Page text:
Dr David Jackman on Dana Farber's Clinical Pathway Development Process

October 21, 2020

At Dana Farber Cancer Institute, essential steps to developing clinical pathways include engaging physicians to buy-in, finding the optimal platform to store data, and displaying resulting content in a supportive and efficient way.

At Dana Farber Cancer Institute, essential steps to developing clinical pathways include engaging physicians to buy-in, finding the optimal platform to store data, and displaying resulting content in a supportive and efficient way, said David Jackman, MD, senior physician and medical director of Clinical Pathways at the Dana-Farber Cancer Institute.

Transcript

Can you describe the rationale for clinical pathway development by Dana-Farber Cancer Institute?

Our pathways journey started way back in 2012. We looked at pathways at that point, as part of a retreat from our clinical and executive leadership. We looked at this as a way of taking our expertise and making sure that in all places, we were offering patients throughout our enterprise, the best care that we could deliver. So, it was a way to capture that expertise and then distribute it across our enterprise.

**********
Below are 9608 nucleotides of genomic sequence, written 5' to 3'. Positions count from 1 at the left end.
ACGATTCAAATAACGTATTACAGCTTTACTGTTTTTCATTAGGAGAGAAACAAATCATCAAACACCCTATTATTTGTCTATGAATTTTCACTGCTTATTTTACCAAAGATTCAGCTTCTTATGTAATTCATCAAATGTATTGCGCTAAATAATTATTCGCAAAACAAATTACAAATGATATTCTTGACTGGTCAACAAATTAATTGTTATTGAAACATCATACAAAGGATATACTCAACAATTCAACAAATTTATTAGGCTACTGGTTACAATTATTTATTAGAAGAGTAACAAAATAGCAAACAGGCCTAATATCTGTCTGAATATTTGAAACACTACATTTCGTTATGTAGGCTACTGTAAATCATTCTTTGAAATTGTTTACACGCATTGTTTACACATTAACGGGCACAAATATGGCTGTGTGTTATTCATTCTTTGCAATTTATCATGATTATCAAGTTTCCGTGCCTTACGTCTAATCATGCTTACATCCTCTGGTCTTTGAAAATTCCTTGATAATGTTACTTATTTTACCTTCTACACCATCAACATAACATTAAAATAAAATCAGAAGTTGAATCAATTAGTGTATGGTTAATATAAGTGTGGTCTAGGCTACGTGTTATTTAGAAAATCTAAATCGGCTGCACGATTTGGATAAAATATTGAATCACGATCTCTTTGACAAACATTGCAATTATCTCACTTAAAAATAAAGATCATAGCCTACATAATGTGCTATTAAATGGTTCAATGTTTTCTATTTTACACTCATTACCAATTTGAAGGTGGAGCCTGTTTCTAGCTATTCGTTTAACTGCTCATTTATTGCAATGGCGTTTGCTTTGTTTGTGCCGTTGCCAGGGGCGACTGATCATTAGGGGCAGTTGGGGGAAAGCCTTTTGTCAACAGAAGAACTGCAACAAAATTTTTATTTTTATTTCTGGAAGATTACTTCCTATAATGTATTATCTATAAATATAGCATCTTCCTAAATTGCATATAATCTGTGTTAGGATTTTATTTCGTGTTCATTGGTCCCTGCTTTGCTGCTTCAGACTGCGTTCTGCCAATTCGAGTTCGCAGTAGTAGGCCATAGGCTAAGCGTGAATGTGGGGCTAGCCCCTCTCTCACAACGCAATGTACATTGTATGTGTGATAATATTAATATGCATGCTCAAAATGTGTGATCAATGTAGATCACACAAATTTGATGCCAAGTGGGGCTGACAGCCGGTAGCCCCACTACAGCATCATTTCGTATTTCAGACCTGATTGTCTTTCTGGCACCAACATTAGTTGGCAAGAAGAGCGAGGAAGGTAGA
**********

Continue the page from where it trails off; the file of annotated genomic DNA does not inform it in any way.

It was a way to put clinical trials in front of patients and in front of their physicians to make sure that we don't miss out on opportunities, and then extend that learning beyond that. How do we learn from every patient? How do we learn from every decision we make and capture that in a functional and granular way? So, pathways was what we saw as a chance to enable each of those things.

What were the most essential steps in Dana-Farber’s pathway development process?

Developing pathways is never just one thing. I think it's getting physician buy-in, both to create the content, as well as use the tool. It's finding the right partner and the right IT [information technology] platform that's going to house this content and display it in a way that's both supportive and efficient, and where we want it to be, educational.

It's developing any such platform to give you back the kind of data that you need to meaningfully learn from everything that's happened before. So, what we've tried to do, particularly in our collaboration with Philips, is achieve all of those—capture the expertise, do so in a platform that physicians aren’t just willing to use, but want to use because it's efficient and instructive, and get data back in a way that allows us all to learn something meaningful.